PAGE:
But Hinton Hurff’s heart has always been in Bennett’s Creek. He was the kid brother to Ann Hurff Ballard, an athletic tomboy and free spirit, according to Hurff, and Frank Hurff, who he described as a typical “mean big brother.” The three grew up in the brick farmhouse their parents built on Bennetts Pasture Road not far from the creek and within walking distance of the Driver village crossroads.
Acquaintances remember that the Hurffs were relaxed parents, and it was not unusual to find the children playing ping-pong on the mahogany dinner table or for a young Hinton Hurff to spend the night by himself in an old Boy Scout cabin on the creek.
Both Ann and Frank were pilots.
“My brother flew jets in the Air Force and taught me to fly a small plane,” Hurff said. “After 3 ½ hours, he turned me loose — I was 17 years old.”
Hurff, a lifetime member of Beech Grove United Methodist Church, worked at both Arthur’s and Brinkley’s stores on the Driver crossroads while he was at Chuckatuck High School. He graduated in 1944 in the wake of D-Day and the Normandy Invasion and enrolled at Virginia Tech that summer when he was 16. He was ready, he said, and the high school only went to 11th grade.
At 17, he volunteered for the Navy. He served for 8 ½ months and, war over, went back to Virginia Tech on the GI Bill, switching his major from aeronautical engineering to business.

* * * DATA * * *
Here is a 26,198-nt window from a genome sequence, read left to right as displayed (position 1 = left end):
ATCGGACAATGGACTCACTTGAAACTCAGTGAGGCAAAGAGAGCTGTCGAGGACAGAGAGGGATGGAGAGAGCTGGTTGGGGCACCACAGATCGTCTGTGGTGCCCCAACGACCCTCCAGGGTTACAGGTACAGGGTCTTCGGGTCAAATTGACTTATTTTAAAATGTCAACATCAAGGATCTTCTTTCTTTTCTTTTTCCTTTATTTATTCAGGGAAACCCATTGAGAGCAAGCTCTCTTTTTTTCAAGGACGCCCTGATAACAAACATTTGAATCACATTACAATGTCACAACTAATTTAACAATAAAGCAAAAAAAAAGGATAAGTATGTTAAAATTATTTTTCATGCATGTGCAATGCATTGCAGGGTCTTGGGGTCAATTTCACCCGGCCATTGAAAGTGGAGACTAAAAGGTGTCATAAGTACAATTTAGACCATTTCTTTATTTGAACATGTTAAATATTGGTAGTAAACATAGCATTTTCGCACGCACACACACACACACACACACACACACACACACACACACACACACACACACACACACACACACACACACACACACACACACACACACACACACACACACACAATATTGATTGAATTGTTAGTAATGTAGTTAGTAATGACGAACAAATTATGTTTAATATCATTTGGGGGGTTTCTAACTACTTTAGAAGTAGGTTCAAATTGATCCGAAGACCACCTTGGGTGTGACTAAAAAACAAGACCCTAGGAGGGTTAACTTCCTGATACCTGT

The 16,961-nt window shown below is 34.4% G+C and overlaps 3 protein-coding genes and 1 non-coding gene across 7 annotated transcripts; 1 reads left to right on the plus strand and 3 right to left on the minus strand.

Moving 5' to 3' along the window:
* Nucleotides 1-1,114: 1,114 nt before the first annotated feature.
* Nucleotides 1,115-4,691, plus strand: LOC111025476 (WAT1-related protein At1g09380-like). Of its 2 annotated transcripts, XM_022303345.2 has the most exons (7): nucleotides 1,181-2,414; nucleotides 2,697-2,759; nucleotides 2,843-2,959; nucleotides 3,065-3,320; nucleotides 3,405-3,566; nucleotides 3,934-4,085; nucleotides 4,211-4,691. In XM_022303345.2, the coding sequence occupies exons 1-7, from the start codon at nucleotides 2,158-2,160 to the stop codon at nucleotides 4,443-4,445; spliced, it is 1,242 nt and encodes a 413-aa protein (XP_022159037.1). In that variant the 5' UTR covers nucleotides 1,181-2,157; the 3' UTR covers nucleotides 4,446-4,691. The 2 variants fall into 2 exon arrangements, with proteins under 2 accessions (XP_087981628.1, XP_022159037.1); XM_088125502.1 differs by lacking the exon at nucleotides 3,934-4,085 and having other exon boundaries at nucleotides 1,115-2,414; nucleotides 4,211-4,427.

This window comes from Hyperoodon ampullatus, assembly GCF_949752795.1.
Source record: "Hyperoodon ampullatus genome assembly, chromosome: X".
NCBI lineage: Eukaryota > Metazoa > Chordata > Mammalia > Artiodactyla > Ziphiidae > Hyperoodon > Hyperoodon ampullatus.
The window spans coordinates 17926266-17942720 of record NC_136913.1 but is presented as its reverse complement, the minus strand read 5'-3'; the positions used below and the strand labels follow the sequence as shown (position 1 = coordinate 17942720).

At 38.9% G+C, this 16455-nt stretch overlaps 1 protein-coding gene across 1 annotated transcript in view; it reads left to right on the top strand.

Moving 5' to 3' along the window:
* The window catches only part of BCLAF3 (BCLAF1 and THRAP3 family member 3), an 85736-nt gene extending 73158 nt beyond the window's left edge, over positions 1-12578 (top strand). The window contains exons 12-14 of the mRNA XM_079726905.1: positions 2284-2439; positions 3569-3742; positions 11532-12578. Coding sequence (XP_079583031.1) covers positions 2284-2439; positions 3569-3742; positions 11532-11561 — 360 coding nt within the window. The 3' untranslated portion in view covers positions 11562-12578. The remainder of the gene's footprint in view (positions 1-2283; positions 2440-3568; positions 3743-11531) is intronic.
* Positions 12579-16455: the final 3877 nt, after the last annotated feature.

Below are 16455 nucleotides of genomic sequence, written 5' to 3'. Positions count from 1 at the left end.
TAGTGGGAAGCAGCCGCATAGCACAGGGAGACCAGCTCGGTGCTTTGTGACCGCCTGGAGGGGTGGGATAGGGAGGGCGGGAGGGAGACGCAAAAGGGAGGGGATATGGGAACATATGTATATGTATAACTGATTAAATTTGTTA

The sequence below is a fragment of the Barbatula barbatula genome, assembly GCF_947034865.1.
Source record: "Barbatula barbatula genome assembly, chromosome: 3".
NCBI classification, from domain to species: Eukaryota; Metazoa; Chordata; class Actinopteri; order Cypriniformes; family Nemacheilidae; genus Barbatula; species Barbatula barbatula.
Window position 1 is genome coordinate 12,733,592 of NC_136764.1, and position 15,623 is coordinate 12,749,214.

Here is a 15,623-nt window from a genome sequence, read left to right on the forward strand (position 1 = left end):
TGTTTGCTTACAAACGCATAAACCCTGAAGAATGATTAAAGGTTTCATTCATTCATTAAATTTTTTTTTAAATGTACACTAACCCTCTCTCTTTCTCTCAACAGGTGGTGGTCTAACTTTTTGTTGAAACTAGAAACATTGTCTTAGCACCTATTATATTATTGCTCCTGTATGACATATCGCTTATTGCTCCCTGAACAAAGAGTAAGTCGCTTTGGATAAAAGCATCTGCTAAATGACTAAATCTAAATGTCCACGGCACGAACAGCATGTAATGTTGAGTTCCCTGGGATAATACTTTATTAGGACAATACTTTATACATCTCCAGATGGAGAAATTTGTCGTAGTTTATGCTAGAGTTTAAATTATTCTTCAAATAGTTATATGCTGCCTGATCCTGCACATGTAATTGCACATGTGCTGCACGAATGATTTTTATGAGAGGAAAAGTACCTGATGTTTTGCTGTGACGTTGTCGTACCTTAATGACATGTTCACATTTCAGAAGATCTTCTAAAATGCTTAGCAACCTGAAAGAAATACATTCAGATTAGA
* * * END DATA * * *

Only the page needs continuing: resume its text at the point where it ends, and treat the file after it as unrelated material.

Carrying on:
While he was at Virginia Tech a young woman from Churchland, Peggy Savage, invited him to a dance at Madison College, now James Madison University. The romance flourished.
“She was 21 and I was 24 — and scared — when we got married,” Hurff said. “We lived in the Colonial Manor Apartments in Portsmouth, but then Mom and Dad gave us this lot down the lane from them on the farm, and we built a four room house in 1953 and kept adding to it.”
The couple had two children, Hinton Jr., and Margaret Duke. Hurff worked for the National Bank of Commerce, the Virginian Railway and U.S. Plywood. Then a friend suggested a partnership to build Meadowbrook Memorial Gardens on a plowed field off Shoulder’s Hill Road in 1960.
Harbour View, Hurff remembers, was developed on farmland dotted with family cemeteries, and at least one complete cemetery was moved to Meadowbrook.
After 21 years, the partnership dissolved, and Hurff left the business. To celebrate, he and his wife sailed with friends for an extended vacation in Florida. On their return to Suffolk, Hurff agreed to serve as president of the Greenlawn Memorial Gardens and Chapel Mausoleum.
People, Hurff said, are curious about cemeteries, but “It’s like any other business and quite interesting, you meet a lot of people and make a lot of friends. There is a tremendous satisfaction in helping.”
Along the way, in addition to his career and love of boating (his favorite boat was named Riverside after a cemetery in Norfolk), Hurff also served on the city planning commission, helped manufacture thousands of chocolate Easter eggs for the Beech Grove UMC Easter Egg Factory fundraiser, and, in 1976, helped to launch the North Suffolk Rotary Club.
Closest to his heart, however, is his family and the family ties that have buoyed his life. His home, the same one he and Peggy built almost 70 years ago, is filled with treasured family photos and family heirlooms — including that mahogany dining table with the dented top.